augmentation cystoplasty

cystoplasty

 [sis´to-plas″te]
plastic surgery of the bladder, usually referring to some type of augmentation cystoplasty.
augmentation cystoplasty enlargement of the bladder by grafting to it a detached segment of intestine (enterocystoplasty) or stomach (gastrocystoplasty). Called also bladder augmentation.
sigmoid cystoplasty augmentation cystoplasty using an isolated segment of the sigmoid colon for the graft.

augmentation cystoplasty

Reconstructive surgery in which a segment of the bowel is removed and used to replace part of a diseased urinary bladder in patients with low bladder capacity or detrusor compliance, resulting in severe urgency, frequency, incontinence, recurrent urinary tract infections (UTIs), pyelonephritis, or progressive renal insufficiency.

Complications
Bowel obstruction, blood clots, infection, pneumonia, urinary fistulae, UTI, difficulty urinating and, rarely, tumours.

Contraindications
Inflammatory bowel disease (especially Crohn’s disease), short or irradiated bowel, bladder tumours, severe radiation cystitis, severe renal insufficiency.

augmentation cystoplasty

Urology Reconstructive surgery in which a segment of the bowel is removed and used to replace part of the diseased bladder, in Pts with severe urge incontinence Complications Bowel obstruction, blood clots, infection, pneumonia, urinary fistulae, UTIs, difficulty urinating, and rarely tumors
References in periodicals archive ?
Another study also addressed safety in 80 children receiving chronic gentamicin bladder instillations where half had a prior augmentation cystoplasty.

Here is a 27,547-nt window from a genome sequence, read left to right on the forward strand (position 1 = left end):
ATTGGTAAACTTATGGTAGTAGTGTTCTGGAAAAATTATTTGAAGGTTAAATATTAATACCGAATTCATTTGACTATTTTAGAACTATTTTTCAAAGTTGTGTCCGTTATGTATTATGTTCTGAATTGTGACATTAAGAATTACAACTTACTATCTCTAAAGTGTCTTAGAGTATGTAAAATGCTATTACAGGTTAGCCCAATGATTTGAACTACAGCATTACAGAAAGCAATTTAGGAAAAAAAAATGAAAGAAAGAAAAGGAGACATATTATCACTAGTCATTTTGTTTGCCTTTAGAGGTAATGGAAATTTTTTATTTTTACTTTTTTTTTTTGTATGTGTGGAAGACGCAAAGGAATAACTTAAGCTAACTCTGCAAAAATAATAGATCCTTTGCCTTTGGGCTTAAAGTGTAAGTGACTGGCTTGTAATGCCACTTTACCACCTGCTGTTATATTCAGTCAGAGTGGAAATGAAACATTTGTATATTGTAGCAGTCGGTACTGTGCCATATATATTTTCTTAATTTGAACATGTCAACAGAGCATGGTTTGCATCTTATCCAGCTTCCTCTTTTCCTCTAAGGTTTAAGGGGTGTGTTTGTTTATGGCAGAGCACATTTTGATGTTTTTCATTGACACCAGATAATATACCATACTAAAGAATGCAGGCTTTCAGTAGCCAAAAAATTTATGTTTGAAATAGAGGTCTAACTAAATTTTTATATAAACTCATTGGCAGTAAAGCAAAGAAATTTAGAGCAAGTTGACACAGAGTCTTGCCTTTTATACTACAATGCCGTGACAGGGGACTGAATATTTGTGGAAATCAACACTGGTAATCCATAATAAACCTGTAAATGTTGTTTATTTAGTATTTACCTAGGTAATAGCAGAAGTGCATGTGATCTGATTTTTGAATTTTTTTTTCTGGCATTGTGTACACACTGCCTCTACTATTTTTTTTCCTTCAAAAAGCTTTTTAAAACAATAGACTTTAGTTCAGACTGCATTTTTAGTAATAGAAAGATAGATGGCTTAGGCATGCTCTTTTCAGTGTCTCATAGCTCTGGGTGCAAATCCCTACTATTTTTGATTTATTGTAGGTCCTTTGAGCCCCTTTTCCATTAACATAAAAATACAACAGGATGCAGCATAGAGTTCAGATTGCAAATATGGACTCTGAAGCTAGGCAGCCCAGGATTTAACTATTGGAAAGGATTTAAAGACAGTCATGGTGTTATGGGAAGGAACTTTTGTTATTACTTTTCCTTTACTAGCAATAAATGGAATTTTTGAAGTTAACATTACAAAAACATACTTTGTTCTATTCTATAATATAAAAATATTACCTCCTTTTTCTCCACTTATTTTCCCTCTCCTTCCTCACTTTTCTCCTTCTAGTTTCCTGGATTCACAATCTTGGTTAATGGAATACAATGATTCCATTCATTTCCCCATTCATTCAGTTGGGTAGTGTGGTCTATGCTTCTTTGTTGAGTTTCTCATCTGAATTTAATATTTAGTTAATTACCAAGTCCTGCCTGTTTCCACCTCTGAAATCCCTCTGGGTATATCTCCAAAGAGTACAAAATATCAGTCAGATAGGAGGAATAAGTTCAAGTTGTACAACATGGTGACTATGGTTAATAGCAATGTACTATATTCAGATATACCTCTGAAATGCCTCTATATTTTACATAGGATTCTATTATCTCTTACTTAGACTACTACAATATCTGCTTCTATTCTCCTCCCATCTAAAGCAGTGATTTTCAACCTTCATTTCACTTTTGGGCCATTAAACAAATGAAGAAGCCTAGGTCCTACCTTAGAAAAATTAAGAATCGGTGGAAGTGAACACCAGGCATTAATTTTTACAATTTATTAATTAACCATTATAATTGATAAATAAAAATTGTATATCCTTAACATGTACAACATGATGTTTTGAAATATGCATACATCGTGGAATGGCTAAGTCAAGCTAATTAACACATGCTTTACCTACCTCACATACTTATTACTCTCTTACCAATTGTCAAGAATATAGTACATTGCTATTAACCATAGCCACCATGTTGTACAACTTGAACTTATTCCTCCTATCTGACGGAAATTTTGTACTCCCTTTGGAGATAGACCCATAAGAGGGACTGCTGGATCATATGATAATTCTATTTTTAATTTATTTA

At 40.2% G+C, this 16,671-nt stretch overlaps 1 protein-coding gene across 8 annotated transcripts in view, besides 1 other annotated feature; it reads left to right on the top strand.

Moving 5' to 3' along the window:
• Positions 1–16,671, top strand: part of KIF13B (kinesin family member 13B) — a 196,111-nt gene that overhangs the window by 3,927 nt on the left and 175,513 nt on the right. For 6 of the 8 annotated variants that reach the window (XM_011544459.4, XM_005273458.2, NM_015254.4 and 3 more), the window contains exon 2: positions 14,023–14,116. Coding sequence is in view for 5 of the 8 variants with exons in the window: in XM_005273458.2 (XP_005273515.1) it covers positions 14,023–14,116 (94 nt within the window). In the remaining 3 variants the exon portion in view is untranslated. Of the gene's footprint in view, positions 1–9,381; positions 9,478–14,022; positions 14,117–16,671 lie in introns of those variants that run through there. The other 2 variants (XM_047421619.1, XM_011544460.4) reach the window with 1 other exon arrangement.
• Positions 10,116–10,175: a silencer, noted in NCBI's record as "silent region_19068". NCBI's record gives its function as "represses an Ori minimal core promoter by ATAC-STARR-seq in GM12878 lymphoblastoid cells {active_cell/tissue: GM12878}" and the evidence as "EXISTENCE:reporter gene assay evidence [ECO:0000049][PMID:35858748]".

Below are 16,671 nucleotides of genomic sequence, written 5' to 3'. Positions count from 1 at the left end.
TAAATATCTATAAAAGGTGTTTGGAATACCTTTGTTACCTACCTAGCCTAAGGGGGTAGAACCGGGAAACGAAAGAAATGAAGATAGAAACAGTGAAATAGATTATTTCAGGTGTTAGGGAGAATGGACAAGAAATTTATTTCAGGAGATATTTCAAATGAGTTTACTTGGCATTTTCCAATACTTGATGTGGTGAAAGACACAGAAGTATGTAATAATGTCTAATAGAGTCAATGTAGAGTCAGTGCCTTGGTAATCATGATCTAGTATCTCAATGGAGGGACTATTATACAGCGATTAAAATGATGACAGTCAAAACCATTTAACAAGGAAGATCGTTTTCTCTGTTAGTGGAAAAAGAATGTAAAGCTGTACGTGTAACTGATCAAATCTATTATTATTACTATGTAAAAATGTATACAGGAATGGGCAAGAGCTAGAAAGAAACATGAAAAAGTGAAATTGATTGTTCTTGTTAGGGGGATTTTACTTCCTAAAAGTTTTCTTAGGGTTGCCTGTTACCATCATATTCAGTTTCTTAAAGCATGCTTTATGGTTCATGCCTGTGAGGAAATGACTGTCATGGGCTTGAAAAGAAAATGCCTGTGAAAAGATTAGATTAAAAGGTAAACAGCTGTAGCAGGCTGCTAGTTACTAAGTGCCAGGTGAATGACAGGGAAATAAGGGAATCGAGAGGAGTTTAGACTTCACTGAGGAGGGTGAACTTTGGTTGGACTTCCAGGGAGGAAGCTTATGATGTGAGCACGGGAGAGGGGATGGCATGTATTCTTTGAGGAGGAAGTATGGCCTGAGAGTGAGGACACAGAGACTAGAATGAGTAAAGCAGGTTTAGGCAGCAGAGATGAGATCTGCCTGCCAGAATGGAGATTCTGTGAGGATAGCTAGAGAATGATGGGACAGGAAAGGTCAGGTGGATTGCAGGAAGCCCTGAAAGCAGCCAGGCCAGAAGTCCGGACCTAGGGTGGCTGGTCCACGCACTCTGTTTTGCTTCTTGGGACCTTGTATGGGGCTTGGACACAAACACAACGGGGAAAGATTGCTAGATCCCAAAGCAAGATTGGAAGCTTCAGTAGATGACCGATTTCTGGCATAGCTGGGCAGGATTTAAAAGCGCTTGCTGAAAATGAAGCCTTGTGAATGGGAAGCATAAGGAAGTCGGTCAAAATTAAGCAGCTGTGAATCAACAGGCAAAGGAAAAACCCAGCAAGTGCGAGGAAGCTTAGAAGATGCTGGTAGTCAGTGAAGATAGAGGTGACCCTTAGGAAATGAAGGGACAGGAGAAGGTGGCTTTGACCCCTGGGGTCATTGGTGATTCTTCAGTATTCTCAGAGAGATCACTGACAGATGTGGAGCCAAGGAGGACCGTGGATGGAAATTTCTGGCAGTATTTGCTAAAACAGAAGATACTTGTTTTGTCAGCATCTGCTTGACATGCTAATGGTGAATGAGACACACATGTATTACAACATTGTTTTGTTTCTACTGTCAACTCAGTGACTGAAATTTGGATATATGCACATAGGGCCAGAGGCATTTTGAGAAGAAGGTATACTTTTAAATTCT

In addition, augmentation cystoplasty can be a final solution if needed in very rare situations.
Augmentation cystoplasty was performed in 9 patients and bladder capacity improved significantly in all patients.
augmentation cystoplasty or bladder outlet surgery.
The utilization of the ureter in augmentation cystoplasty results in a uroepithelium-lined neobladder with all of the appropriate histologic layers.
The choice of a suitable scaffold for cell delivery and /or the ingrowths of bladder wall components are recognized as one of the key factors that determine regenerative capacities and graft function in augmentation cystoplasty.
The most common surgical option, augmentation cystoplasty, involves placing a "patch" derived from an individual's bowel over a part of the diseased organ in order to increase its size.
During augmentation cystoplasty the bladder is bisected and augmented with a patch of bowel.
Surgical intervention for conservative management failure is reviewed emphasizing careful patient selection for the respective interventions such as suprapubic cystostomy, sphincterotomy, sphincteric stents, augmentation cystoplasty, incontinent vesicostomy, and supravesical diversion.
Indwelling catheterization, augmentation cystoplasty, or other urinary diversions are rare long-term management strategies for OAB and should only be taken into account after all other medical and surgical options have been exhausted and only after careful consideration of the likely benefits and risks (Evidence strength Grade D).
Detrusor hyper-reflexia as a factor in spontaneous perforation of augmentation cystoplasty for neuropathic bladder.